‘I direct that the residue of my estate be kept intact for a period of five years after my death. The income, during the sixth year and each year thereafter, shall be paid to * * * my sister Minnie L. Trepanier * * * and brother(s) * * * L. E. O'Connor * * * share and share alike during the lifetime of each.’ (The period, capital, and two commas underlined have been added.)

Respondents concede that if said portion of Paragraph Nineteenth were so punctuated, the phrase ‘during the sixth year and each year thereafter’ would be an adverbial phrase designating the times for payments of the income to be made to appellants. However, respondents insist that the plainwords of said Paragraph Nineteenth ‘without the addition of punctuation, show a clear and consistent plan of testamentary disposition and show beyond question that it was the intention of the testator that the income for the first five years after his death should be accumulated and added to the principal. * * *’ and distributed to respondents after the death of the last of appellants; and Respondents argue that ‘the addition of this punctuation does violence to the expressed intention of the testator.’

In the first eighteen paragraphs of said will, some sentences have been commenced with small letters and some have not been closed by periods, although there is no doubt that such sentences are complete and are not a part of preceding or succeeding sentences or phrases. While Respondent University urges that ‘There is no legal authority * * * which would support a repunctuation of the will in question * * *’, and the copy of said Paragraph Nineteenth appended to its Brief discloses no punctuation in the portion which gives rise to this controversy, in the remainder of the so-called copy of said Paragraph Nineteenth we find one period and seven commas which do not appear in the photostatic copy of the holographic will in the Clerk's Transcript.

Under the circumstances of this proceeding, the construction of the will is a question of law, and its purpose is to ascertain, if possible, the testator's intent as expressed by his own language used in his will. Estate of Ottoveggio, 64 Cal.App.2d 388, 391, 148 P.2d 878. It is therefore the duty of this court to interpret the will independently and without presumption as to the correctness or error of the Decree Determining Heirship, from which this appeal was taken. Estate of Platt, 21 Cal.2d 343, 352, 131 P.2d 825; Estate of Norris, 78 Cal.App.2d 152, 159, 177 P.2d 299; Estate of Sahlender, 89 Cal.App.2d 329, 347, 201 P.2d 69.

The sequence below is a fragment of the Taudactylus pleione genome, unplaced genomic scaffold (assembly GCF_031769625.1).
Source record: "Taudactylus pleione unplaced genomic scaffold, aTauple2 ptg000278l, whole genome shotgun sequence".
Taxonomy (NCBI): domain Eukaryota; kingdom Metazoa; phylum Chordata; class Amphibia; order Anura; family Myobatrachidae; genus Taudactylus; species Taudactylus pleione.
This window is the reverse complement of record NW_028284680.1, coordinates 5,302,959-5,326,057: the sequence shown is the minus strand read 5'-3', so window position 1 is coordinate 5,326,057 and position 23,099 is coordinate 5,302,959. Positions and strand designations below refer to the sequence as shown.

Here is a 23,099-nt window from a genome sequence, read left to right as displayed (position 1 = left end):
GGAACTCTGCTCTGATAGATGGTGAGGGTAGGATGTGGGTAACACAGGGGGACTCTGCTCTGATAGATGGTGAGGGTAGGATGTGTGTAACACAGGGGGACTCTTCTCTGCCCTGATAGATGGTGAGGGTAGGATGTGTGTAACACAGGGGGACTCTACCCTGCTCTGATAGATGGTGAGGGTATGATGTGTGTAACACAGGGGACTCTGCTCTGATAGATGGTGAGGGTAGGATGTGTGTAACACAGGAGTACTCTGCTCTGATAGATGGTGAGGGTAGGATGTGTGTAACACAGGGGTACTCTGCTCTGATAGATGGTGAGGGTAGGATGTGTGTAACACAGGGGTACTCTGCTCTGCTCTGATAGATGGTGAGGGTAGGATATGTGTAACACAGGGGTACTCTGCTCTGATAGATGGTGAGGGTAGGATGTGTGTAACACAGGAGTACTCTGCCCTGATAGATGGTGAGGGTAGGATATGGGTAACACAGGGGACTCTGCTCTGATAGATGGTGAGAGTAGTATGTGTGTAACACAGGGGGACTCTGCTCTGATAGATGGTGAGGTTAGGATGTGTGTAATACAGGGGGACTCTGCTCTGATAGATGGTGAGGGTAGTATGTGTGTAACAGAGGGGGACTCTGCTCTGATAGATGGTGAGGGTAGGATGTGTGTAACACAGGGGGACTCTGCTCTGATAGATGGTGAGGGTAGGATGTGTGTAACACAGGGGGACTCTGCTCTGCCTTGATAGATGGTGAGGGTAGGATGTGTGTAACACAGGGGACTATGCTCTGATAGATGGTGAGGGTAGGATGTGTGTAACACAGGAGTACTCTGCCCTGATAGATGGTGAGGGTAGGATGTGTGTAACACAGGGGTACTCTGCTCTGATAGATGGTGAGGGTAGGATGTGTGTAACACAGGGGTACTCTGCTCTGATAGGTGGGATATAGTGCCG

As a lawyer and judge, testator must be presumed to have known and intended the usual meanings of the words used by him. Estate of Welsh, 89 Cal.App.2d 43, 50, 200 P.2d 139; Estate of Rutan, 119 Cal.App.2d 592, 598, 260 P.2d 111.

First, we will consider what was intended by testator when he used the word ‘residue’. Appellants contend that by ‘residue’ testator refers to the balance of the corpus of the estate (as of the date of death) remaining after payment therefrom of the funeral expenses, debts, expenses of administration, and specific bequests in accordance with paragraphs First to Eighteenth of the Will. Respondents urge that testator intended all such debts, expenses of administration and specific bequests to be paid out of the first five years' income, and the remainder, if any, of said five years' income to become a part of the residue to be distributed to respondents, and the income for the sixth and subsequent years only to be distributed to appellants.

Words occurring more than once in a will are presumed to be used in the same sense. In the will now being construed the word ‘residue’ appears only twice, and about midway between the two uses of the word ‘residue’, testator has used the word ‘remainder’ to designate the same portion of his estate, all in said Paragraph Nineteenth, as follows: ‘I direct that the residue of my estate be kept intact for a period of five years after my death * * * Upon the death of the last remaining beneficiary named in this paragraph (appellants), the remainder of my estate * * * shall be divided equally between’ respondents, upon certain conditions, or ‘the residue * * * shall be distributed’ to the Hospital. (Emphasis added.)

Webster's International Unabridged Dictionary defines ‘remainder’ as ‘the portion of a thing remaining, or left, after the separation and removal of a part; residue; remnant’. ‘Residue’ is there defined as ‘the part of a testator's estate * * * remaining after the satisfaction of all debts and previous devises and bequests'.